Whether you’re growing a new orchid for a wedding or just need a special gift, you’re likely wondering: how long do orchid blooms last? In general, these flowers last anywhere from 60 to 120 days, but some can last up to four months! The answer will depend on the type of orchid you choose and its genus. Oncidium orchids, for instance, can last only a few days, while the longer-lasting Phalaenopsis or Slipper orchids can bloom for four or five months.
Everyone falls in love with an orchid at some point in their lives. Whether you’re new to the world of orchids, a longtime devotee, or consider yourself an expert on the subject, it never hurts to learn a few things about caring for and presenting your orchids. But did you know that our fascination with orchids goes way beyond their beauty? Orchid blooms are simply dazzling and can last anywhere from 6-8 weeks to several months, depending on the type of orchid.
Oncidium orchids bloom for only a couple of weeks, but this is not the end of the story. They can grow to be quite large with many flowers per spike. Once the flowers have faded and withered, you can carefully remove the spikes with pruning shears or sterilized tools. During the growing period, you should fertilize the orchid once a month with a phosphorus-rich fertilizer.
Watering should be done only when necessary, but avoid overwatering or you may see sudden flower wilting. Aim for about a third of soil to dry between waterings during the blooming process and the final flower. Insufficient dormancy period is another common cause for a lack of flowers. Oncidiums thrive in temperatures that are moderate to warm during the day and drop by ten degrees at night.
The first step to make Phalaenopsis orchids bloom longer is to provide them with consistent moisture and a moderately bright windowsill. They will grow about two or three new leaves each year, and bloom in fall through winter. To prolong the time they bloom, provide a consistent amount of moisture in their habitat. Then, plant a Phalaenopsis orchid in a moist window sill.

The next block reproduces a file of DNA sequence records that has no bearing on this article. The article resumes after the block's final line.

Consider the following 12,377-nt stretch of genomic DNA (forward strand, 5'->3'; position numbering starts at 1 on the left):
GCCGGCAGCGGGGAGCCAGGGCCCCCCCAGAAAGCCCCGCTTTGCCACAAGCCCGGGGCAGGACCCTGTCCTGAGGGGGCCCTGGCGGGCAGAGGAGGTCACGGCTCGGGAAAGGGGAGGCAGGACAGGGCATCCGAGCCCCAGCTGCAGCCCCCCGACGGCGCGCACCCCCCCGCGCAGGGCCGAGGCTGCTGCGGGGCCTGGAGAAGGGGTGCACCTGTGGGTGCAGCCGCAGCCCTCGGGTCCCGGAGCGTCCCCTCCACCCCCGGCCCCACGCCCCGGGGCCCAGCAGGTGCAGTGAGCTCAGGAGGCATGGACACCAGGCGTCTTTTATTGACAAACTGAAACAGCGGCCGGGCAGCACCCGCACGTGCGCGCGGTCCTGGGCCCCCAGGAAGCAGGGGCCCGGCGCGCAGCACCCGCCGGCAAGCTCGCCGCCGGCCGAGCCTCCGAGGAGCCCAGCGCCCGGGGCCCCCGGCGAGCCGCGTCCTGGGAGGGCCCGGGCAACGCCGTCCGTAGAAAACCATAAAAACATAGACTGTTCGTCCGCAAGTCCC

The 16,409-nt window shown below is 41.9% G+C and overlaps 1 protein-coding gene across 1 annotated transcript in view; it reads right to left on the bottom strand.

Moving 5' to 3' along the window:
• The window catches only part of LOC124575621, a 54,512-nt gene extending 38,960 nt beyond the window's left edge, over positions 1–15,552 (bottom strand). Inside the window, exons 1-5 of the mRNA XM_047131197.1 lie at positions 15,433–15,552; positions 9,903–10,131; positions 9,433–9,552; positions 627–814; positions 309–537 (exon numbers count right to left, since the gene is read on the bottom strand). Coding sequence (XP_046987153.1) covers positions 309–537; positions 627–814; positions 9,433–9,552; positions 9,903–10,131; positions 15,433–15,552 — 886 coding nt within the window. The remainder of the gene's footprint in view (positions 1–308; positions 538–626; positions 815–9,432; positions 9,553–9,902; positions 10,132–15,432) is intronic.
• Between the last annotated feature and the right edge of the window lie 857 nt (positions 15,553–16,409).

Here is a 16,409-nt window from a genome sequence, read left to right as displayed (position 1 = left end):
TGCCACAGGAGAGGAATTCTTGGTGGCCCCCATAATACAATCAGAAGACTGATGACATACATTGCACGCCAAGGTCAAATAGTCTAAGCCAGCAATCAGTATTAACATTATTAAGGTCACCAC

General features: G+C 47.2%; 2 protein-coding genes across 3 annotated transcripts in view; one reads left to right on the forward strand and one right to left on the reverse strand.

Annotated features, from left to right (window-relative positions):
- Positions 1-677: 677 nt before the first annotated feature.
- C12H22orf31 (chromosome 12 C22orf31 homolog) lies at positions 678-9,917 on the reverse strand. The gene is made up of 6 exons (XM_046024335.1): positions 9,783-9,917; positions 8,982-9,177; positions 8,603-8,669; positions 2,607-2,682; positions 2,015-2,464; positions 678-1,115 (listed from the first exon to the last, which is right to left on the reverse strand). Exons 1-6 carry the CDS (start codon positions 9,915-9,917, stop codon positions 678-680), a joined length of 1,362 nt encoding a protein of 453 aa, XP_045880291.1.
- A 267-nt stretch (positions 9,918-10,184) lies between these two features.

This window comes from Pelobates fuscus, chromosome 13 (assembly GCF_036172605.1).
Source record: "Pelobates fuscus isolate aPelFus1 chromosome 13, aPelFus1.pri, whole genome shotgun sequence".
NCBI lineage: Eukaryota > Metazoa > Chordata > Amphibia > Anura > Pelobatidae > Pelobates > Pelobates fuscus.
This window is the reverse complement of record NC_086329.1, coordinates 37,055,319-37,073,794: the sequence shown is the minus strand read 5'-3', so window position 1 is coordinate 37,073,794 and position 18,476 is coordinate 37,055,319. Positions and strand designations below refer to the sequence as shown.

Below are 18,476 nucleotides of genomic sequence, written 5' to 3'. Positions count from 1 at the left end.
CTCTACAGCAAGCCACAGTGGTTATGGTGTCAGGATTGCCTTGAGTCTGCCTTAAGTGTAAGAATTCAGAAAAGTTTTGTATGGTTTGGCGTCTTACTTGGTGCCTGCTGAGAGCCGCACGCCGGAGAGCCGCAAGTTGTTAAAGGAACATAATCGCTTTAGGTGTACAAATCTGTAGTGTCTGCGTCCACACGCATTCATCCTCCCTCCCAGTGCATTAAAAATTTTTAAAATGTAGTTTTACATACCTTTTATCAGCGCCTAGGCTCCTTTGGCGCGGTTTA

After the blooming spikes of Phalaenopsis orchids drop, cut them off at least an inch above the last node in the crown. This gives them time to build up energy and produce larger flowers. When trimming flower stalks, use sterilized shears. During the first few blooming seasons, the Phalaenopsis orchid will grow a second flush of flowers.
In their natural habitat, slipper orchids grow terrestrially on the jungle floor where they are shaded by trees. Because of this, they need bright light, but not too much. Ideally, they should be placed near a south or west-facing window. You can use a sheer curtain to block out too much light, but be sure to avoid direct sunlight. If you do place your orchid in a darker location, it will develop root rot and bloom less often.
Most slipper orchids bloom for two to three months, but hybrids are capable of blooming twice or even more. These hybrids usually only have one flower spike per new growth, so they need at least four to five months before blooming again. Slipper orchids, however, can have several flower spikes, some with as many as ten blooms on each spike. The paphiopedilum group of orchids is especially beautiful, with flowers of various colors. They range from vibrant yellow to deep red.
Of course, even though orchids are long-lasting plants, it is important to still treat them with care and respect. If you’re going to cut your orchid stems to display, it’s best to do so about a week after their blooms appear. In nearly all cases, doing so will ensure that the flowers last for as long as possible. Even if you don’t plan on cutting them from the plant, the information above can be helpful in making this choice. Keep in mind that you should never cut off an orchid stem in order to reset it for a new flower. Be mindful of these simple rules, and your orchids will flourish for years to come.